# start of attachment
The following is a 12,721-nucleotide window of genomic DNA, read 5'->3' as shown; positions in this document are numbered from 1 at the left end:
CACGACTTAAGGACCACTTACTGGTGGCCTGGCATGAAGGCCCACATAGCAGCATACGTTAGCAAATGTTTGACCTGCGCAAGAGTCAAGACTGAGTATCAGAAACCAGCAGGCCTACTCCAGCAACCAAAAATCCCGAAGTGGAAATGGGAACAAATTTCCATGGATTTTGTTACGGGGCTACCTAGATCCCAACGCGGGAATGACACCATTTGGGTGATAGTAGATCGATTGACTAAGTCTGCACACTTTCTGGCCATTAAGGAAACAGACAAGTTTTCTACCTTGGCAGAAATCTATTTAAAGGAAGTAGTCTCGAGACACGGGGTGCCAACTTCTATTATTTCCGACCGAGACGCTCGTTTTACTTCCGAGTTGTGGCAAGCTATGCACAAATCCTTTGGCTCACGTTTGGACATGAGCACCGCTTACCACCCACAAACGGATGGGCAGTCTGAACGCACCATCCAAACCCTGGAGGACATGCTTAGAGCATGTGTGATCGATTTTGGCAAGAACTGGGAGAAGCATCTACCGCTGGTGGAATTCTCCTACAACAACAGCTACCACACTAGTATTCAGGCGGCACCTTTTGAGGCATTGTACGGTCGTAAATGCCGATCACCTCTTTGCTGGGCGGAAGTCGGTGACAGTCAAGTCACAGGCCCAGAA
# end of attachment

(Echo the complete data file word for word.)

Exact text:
The following is a 12,721-nucleotide window of genomic DNA, read 5'->3' as shown; positions in this document are numbered from 1 at the left end:
CACGACTTAAGGACCACTTACTGGTGGCCTGGCATGAAGGCCCACATAGCAGCATACGTTAGCAAATGTTTGACCTGCGCAAGAGTCAAGACTGAGTATCAGAAACCAGCAGGCCTACTCCAGCAACCAAAAATCCCGAAGTGGAAATGGGAACAAATTTCCATGGATTTTGTTACGGGGCTACCTAGATCCCAACGCGGGAATGACACCATTTGGGTGATAGTAGATCGATTGACTAAGTCTGCACACTTTCTGGCCATTAAGGAAACAGACAAGTTTTCTACCTTGGCAGAAATCTATTTAAAGGAAGTAGTCTCGAGACACGGGGTGCCAACTTCTATTATTTCCGACCGAGACGCTCGTTTTACTTCCGAGTTGTGGCAAGCTATGCACAAATCCTTTGGCTCACGTTTGGACATGAGCACCGCTTACCACCCACAAACGGATGGGCAGTCTGAACGCACCATCCAAACCCTGGAGGACATGCTTAGAGCATGTGTGATCGATTTTGGCAAGAACTGGGAGAAGCATCTACCGCTGGTGGAATTCTCCTACAACAACAGCTACCACACTAGTATTCAGGCGGCACCTTTTGAGGCATTGTACGGTCGTAAATGCCGATCACCTCTTTGCTGGGCGGAAGTCGGTGACAGTCAAGTCACAGGCCCAGAA